Should Digital Humanities Support “New” or “Old” Humanities?

In a searching reflection on the fact that most digital humanities projects focus on research topics (great writers, archives, etc.) prior to 1850, Andrew Prescott wonders what is the proper balance in the digital humanities between reinforcing old and new understandings of the humanities? Prescott, who is Professor of Digital Humanities at King’s College London and formerly a Curator of Manuscripts at the British Library, writes:

“Discussion of the digital humanities frequently gives vent to impatience with disciplinary boundaries and expresses a desire to reshape the humanities. This has been pithily put by Mark Sample: ‘It’s all about innovation and disruption. The digital humanities is really an insurgent humanities’. Comments such as this have excited the ire of the eminent critic Stanley Fish who noted that little is said of the ‘humanities’ part of the digital humanities, and asked ‘Does the digital humanities offer new and better ways to realize traditional humanities goals? Or does the digital humanities completely change our understanding of what a humanities goal (and work in the humanities) might be?’ Fish’s questions are fair ones, and are not asked often enough. Is the digital humanities aligned with a conventional Ronald Crane view of the humanities, or do they seek to help move us towards – as both [Tim] Hitchcock’s and Sample’s comments seem to suggest – a post-humanities?”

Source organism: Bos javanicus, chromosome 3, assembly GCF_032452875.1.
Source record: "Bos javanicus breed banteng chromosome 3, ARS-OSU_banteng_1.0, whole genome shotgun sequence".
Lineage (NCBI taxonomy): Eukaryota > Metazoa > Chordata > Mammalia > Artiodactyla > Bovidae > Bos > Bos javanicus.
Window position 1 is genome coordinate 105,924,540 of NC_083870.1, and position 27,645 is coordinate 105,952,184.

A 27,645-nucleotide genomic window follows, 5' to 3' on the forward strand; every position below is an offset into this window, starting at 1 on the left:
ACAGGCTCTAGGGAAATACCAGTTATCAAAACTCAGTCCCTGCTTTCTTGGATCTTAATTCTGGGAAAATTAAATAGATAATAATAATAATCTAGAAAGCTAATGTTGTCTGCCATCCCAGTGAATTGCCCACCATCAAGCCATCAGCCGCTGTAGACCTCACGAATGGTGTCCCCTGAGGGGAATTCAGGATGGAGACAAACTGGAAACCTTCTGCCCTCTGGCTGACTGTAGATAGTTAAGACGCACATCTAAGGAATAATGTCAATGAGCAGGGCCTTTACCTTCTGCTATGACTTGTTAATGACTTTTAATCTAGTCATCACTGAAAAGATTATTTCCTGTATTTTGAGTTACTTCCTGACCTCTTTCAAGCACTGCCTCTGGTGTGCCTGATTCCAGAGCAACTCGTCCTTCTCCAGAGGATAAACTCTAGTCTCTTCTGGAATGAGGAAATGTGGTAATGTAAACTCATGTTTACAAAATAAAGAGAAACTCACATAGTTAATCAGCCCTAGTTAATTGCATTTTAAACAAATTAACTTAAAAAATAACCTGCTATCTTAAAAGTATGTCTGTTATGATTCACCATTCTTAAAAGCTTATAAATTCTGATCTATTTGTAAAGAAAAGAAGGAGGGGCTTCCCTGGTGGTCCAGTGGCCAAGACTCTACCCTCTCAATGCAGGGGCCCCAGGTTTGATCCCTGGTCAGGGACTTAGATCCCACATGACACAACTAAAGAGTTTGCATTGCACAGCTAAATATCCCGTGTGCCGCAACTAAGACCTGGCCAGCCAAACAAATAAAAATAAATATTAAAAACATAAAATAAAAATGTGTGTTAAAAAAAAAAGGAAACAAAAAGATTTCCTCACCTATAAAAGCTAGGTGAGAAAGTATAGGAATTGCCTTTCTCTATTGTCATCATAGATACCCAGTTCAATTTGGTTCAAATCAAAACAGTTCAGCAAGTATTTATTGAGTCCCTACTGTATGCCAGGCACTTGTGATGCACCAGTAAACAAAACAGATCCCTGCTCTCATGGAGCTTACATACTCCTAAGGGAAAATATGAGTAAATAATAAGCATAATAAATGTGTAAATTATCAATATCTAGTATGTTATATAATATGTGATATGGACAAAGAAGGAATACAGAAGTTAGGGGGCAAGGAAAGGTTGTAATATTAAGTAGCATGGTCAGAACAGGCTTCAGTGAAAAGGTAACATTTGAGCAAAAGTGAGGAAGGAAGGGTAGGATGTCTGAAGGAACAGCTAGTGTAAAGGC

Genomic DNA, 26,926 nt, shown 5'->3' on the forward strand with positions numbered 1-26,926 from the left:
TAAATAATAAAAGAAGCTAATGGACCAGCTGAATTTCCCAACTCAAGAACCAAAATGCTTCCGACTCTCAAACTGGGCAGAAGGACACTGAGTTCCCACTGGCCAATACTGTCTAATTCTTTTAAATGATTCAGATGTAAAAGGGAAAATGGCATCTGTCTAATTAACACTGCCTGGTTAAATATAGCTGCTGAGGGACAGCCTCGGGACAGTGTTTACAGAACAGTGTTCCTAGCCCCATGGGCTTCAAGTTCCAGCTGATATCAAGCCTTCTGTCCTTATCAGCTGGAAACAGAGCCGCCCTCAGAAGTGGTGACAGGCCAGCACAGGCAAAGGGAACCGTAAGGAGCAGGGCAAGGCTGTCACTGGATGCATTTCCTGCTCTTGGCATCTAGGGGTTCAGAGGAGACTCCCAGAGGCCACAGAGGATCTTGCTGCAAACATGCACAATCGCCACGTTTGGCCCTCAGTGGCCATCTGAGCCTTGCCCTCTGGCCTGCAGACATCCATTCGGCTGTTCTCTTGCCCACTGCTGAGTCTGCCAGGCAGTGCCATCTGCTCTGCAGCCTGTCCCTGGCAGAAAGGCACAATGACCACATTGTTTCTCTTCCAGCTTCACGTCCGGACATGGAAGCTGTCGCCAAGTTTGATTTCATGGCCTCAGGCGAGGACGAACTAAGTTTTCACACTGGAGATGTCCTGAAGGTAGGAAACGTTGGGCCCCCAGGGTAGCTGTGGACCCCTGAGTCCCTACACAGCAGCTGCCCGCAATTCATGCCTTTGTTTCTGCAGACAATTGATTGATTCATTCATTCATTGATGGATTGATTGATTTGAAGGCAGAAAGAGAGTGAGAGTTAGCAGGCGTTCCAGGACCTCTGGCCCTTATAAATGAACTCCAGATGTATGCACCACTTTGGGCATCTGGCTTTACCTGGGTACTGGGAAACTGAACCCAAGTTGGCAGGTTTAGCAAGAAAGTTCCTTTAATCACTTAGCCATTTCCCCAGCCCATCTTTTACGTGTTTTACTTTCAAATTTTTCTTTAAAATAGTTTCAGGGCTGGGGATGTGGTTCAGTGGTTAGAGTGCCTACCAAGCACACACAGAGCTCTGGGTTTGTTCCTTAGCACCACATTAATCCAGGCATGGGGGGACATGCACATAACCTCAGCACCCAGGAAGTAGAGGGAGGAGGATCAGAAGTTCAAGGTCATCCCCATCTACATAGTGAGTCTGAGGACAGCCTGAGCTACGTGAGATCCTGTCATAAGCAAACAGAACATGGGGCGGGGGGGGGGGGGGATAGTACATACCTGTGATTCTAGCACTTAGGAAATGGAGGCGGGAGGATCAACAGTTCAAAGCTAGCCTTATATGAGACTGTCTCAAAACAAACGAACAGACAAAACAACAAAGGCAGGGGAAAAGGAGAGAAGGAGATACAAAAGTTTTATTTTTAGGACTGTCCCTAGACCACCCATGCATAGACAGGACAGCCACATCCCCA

(See the full text of Prescott’s lecture, “Making the Digital Human: Anxieties, Possibilities, Challenges,” which he presented at the Digital Humanities Summer School, Oxford University, 6 July 2012.)

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